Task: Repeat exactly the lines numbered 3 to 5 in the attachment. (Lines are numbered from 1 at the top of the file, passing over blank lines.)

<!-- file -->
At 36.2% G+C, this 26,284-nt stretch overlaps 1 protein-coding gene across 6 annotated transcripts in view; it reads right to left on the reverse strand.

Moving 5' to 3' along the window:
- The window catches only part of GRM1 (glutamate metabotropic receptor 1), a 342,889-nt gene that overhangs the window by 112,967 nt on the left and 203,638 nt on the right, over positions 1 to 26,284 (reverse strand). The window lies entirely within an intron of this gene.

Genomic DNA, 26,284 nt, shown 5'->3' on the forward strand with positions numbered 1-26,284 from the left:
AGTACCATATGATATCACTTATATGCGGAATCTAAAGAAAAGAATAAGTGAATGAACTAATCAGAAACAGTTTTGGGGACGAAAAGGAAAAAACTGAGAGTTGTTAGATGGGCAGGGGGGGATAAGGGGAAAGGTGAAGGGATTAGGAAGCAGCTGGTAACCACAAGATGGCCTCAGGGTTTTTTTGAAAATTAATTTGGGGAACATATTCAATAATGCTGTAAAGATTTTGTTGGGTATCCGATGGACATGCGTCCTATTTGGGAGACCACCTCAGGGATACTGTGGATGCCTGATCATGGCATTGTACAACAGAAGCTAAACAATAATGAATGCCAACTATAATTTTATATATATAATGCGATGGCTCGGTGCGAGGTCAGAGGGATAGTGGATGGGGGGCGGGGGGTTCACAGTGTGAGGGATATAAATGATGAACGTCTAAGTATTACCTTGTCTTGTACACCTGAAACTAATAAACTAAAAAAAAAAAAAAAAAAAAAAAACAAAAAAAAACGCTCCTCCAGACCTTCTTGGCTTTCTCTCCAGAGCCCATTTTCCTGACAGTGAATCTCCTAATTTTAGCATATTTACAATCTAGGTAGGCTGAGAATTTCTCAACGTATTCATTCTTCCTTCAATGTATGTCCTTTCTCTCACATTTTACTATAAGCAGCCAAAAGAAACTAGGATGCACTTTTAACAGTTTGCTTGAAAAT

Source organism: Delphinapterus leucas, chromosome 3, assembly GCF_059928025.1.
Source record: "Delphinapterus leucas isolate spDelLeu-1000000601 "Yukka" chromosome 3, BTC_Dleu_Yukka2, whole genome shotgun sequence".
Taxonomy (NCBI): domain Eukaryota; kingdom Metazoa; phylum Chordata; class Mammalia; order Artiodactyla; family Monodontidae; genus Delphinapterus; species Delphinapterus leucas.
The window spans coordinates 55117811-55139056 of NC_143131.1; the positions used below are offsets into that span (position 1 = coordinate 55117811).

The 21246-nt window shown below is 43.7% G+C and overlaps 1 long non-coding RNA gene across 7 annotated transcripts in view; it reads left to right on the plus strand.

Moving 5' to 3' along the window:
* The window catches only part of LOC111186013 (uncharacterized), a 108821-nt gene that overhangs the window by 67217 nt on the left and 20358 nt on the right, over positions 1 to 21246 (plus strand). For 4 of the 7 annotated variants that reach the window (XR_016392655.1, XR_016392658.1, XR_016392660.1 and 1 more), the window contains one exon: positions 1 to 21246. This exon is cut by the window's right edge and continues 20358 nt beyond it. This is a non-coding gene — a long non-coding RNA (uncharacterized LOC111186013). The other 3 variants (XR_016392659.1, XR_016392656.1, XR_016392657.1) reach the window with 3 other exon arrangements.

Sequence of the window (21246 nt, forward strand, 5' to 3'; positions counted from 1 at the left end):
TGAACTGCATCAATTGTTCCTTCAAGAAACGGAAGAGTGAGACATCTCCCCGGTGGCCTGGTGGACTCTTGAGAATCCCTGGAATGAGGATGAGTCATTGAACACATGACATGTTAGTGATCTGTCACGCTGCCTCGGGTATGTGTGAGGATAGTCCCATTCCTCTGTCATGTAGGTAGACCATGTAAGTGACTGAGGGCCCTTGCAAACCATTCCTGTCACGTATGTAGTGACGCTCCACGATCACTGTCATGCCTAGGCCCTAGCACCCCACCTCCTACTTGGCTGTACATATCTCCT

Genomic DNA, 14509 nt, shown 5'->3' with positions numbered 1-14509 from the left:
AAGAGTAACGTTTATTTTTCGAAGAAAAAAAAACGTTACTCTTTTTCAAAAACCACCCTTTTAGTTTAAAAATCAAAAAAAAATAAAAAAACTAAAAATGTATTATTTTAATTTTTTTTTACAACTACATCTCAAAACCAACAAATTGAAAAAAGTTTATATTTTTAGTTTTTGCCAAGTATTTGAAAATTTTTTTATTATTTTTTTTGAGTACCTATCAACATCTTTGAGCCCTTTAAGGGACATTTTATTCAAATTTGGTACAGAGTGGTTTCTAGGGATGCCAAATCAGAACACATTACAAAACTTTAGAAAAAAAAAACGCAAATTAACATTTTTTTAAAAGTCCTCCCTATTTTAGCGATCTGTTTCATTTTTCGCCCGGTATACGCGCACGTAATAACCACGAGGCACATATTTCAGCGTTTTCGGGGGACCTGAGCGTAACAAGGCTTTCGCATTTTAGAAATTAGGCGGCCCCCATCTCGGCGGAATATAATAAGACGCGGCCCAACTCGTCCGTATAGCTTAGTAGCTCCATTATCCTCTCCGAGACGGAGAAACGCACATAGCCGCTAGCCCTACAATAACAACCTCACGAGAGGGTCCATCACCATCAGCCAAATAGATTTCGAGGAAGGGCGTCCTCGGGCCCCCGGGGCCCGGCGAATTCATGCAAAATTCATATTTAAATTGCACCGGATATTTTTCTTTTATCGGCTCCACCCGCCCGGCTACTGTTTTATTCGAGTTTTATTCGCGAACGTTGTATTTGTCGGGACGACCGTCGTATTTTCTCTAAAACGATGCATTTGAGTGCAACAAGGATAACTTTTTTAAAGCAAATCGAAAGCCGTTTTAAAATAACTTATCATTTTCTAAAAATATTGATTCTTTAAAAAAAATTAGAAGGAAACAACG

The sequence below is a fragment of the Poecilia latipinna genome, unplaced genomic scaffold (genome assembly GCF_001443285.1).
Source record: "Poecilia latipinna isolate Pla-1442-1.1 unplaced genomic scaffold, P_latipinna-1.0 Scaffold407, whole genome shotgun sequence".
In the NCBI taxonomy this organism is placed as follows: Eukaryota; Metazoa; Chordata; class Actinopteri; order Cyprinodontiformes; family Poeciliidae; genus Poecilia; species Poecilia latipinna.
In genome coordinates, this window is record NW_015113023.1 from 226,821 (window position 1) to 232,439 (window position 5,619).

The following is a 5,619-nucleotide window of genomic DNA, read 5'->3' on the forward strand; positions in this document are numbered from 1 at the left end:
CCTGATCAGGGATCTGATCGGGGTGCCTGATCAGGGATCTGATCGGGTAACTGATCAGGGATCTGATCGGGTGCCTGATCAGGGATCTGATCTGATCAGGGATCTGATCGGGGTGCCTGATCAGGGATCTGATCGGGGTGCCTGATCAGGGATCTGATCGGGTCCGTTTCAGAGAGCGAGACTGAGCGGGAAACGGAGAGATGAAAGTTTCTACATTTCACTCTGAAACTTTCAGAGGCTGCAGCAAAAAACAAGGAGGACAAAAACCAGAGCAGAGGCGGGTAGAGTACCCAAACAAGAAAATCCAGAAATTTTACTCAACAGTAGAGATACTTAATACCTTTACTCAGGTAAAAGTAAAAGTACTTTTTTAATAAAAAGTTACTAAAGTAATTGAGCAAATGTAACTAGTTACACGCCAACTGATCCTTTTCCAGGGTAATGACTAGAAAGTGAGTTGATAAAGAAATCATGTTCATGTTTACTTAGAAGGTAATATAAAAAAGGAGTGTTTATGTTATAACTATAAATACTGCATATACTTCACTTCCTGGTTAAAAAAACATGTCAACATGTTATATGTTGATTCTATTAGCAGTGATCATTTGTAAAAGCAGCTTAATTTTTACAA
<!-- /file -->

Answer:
- The window catches only part of GRM1 (glutamate metabotropic receptor 1), a 342,889-nt gene that overhangs the window by 112,967 nt on the left and 203,638 nt on the right, over positions 1 to 26,284 (reverse strand). The window lies entirely within an intron of this gene.

Genomic DNA, 26,284 nt, shown 5'->3' on the forward strand with positions numbered 1-26,284 from the left:
AGTACCATATGATATCACTTATATGCGGAATCTAAAGAAAAGAATAAGTGAATGAACTAATCAGAAACAGTTTTGGGGACGAAAAGGAAAAAACTGAGAGTTGTTAGATGGGCAGGGGGGGATAAGGGGAAAGGTGAAGGGATTAGGAAGCAGCTGGTAACCACAAGATGGCCTCAGGGTTTTTTTGAAAATTAATTTGGGGAACATATTCAATAATGCTGTAAAGATTTTGTTGGGTATCCGATGGACATGCGTCCTATTTGGGAGACCACCTCAGGGATACTGTGGATGCCTGATCATGGCATTGTACAACAGAAGCTAAACAATAATGAATGCCAACTATAATTTTATATATATAATGCGATGGCTCGGTGCGAGGTCAGAGGGATAGTGGATGGGGGGCGGGGGGTTCACAGTGTGAGGGATATAAATGATGAACGTCTAAGTATTACCTTGTCTTGTACACCTGAAACTAATAAACTAAAAAAAAAAAAAAAAAAAAAAAACAAAAAAAAACGCTCCTCCAGACCTTCTTGGCTTTCTCTCCAGAGCCCATTTTCCTGACAGTGAATCTCCTAATTTTAGCATATTTACAATCTAGGTAGGCTGAGAATTTCTCAACGTATTCATTCTTCCTTCAATGTATGTCCTTTCTCTCACATTTTACTATAAGCAGCCAAAAGAAACTAGGATGCACTTTTAACAGTTTGCTTGAAAAT